Preventive Care in Older Men
If you find it difficult to get your loved one to take care of his health, you are not alone. While 82% of men in a 2019 Cleveland Clinic survey report trying to stay healthy and live longer for those who rely on them, only 50% engage in preventive care. So, in honor of Men’s Health Month in June, here are three steps toward preventive care in older men.
Eat more plants.
The rule to eat your fruits and vegetables isn’t just for our kids and grandkids. A diet rich in plant-based foods is key to overall physical health and wellbeing, including bone health. According to the National Osteoporosis Foundation, one in four men over the age of 50 will break a bone due to osteoporosis. A diet rich in calcium and Vitamin D promotes bone health as you age.
Incorporating healthy foods into your diet doesn’t have to leave behind flavor, though. At McKnight Place, Executive Chef Anthony Lyons, CEC works with a registered dietitian to ensure residents’ meals are both delicious and nutritious.
“I love using fresh herbs and spices for flavoring rather than using unhealthy fats and salts,” Anthony says. “My passion is creating something that both surprises and delights residents.”
McKnight Place residents can choose from a variety of flavorful, well-balanced and nutrient-rich meals like pan-seared halibut with asparagus, shrimp scampi with spinach pasta and garlic toast and salmon strawberry salad with lemon poppy seed dressing.
Exercise your body – and your brain.
We often hear about how important regular physical activity is for maintaining a healthy weight, but exercise can do so much more for your overall physical and mental health. According to the CDC, just 30 minutes a day of physical activity (as abilities and conditions allow) can strengthen muscles and bones, improve sleep, and decrease anxiety.
For ideas on how to incorporate more physical activity into your daily routine, talk to your doctor.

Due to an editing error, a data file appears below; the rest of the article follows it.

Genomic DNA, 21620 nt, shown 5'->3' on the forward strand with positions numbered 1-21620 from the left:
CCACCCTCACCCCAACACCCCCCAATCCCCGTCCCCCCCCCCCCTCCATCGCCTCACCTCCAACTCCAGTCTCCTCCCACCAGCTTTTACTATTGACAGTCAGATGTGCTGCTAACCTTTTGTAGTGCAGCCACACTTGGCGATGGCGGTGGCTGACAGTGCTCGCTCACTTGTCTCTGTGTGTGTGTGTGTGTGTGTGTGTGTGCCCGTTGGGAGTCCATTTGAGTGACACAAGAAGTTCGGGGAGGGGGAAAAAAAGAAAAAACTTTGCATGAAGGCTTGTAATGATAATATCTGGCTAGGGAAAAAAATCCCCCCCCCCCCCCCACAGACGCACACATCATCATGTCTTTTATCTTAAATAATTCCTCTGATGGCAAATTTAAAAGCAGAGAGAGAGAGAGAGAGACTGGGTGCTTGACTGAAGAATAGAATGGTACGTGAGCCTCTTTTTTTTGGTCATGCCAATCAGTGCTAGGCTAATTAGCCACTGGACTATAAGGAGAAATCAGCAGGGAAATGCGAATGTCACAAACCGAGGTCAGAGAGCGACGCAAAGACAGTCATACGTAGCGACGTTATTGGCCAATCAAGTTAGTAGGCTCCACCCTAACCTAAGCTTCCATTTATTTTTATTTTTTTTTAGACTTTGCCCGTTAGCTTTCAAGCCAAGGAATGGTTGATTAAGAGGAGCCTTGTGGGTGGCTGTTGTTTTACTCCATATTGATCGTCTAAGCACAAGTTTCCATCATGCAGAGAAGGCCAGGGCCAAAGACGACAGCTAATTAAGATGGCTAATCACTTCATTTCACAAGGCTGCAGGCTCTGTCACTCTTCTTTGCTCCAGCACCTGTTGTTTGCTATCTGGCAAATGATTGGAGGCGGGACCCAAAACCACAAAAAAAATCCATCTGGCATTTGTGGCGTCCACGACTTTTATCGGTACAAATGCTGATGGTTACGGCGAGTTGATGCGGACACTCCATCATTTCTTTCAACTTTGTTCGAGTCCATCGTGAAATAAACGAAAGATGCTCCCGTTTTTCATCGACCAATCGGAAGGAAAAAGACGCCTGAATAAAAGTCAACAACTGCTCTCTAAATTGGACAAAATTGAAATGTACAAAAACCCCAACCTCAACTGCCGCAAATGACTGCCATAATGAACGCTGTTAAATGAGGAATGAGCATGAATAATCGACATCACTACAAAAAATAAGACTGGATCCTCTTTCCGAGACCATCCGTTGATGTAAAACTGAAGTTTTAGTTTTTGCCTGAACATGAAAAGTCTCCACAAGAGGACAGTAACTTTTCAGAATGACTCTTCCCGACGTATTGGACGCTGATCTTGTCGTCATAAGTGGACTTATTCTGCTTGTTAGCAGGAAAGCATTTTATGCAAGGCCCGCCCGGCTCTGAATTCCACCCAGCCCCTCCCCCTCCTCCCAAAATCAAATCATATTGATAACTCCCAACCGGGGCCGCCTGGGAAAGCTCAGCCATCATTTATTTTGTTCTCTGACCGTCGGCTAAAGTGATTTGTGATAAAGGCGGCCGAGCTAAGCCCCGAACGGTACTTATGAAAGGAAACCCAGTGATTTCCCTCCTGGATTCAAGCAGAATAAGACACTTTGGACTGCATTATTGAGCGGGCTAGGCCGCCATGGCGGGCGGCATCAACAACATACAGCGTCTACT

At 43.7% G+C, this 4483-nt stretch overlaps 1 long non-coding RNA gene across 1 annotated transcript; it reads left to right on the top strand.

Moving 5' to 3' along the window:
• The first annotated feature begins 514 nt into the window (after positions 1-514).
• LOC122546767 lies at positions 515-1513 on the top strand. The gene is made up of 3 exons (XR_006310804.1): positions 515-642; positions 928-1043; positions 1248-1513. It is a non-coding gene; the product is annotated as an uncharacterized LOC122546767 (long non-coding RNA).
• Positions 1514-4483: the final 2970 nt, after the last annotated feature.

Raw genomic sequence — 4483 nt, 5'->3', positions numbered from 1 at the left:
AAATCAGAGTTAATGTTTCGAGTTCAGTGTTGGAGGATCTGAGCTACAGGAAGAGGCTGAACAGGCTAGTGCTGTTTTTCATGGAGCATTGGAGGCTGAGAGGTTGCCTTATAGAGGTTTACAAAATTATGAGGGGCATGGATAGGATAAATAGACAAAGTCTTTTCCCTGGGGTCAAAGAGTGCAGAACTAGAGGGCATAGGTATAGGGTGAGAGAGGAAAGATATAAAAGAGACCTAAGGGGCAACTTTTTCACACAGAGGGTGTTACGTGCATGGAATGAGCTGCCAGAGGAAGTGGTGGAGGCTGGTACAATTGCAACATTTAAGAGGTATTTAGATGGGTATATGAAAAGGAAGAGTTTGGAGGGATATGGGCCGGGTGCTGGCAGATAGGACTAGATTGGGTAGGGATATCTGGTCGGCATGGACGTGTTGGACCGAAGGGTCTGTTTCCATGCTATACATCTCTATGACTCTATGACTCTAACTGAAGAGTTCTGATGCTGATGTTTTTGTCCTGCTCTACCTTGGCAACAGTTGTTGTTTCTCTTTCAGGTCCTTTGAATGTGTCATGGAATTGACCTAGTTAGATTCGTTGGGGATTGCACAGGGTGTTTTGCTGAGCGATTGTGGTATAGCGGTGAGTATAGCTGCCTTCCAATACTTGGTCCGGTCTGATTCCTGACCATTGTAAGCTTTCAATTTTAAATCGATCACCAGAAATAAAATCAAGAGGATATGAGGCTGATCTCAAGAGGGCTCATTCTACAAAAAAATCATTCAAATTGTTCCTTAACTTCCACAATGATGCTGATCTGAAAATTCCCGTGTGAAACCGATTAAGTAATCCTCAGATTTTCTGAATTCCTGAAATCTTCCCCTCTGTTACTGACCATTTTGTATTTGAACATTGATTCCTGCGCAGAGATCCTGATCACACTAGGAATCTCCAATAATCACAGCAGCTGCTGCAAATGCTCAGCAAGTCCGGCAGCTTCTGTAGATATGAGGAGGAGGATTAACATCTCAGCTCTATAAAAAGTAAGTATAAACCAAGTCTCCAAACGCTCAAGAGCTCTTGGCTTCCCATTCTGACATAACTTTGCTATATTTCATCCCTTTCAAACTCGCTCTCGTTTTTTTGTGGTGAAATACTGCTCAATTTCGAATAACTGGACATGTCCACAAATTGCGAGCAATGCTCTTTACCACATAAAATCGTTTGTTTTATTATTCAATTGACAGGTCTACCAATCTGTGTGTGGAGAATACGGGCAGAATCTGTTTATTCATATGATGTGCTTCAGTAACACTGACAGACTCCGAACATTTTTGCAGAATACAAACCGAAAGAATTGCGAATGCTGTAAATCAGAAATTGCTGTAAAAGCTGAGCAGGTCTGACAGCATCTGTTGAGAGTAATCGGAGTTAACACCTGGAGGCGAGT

McKnight Place staff works with residents to customize exercises based on ability and need. “We take a client-centered approach,” explains Restorative Therapist Mary Swenson, COTA/L. “We tailor the exercises for each resident to make sure they are fun, meaningful, engaging, and fulfilling.”
Experts agree: Exercising your brain can be just as important to overall health in older adults as physical exercise. Mental stimulation can take many forms from puzzles and book clubs to free college courses. McKnight Place residents can participate in community activities like current-event discussions, games and trivia, and art and music classes.
Go to the doctor.
There really aren’t two ways about this one. While diet and exercise are key to preventive care, particularly in older adults, even the healthiest man should visit his primary care physician at least once per year. And yet, according to Men’s Health Network adviser Armin Brott, more than 7 million American men haven’t seen a doctor in over 10 years.
Aside from the standard physical exam, the annual check-up is when important screenings happen for bone health, blood pressure, and prostate and heart health. That’s also when your loved one can get his regular vaccines and boosters for influenza, pneumonia, and tetanus.
Still not convinced? Remind him that if he is eating a diet rich in plant-based proteins, fruits and vegetables and exercising regularly, the annual check-up is his chance to prove to his doctor that he really is “fit as a fiddle”.
We’re here for you.
As a trusted expert in senior living, we’re here for you and your loved one now more than ever. If you have questions about how to get your loved one to take care of his health, let’s talk. While we are not currently scheduling tours or allowing visitors to enter the community, we are happy to send you more information or speak with you over the phone.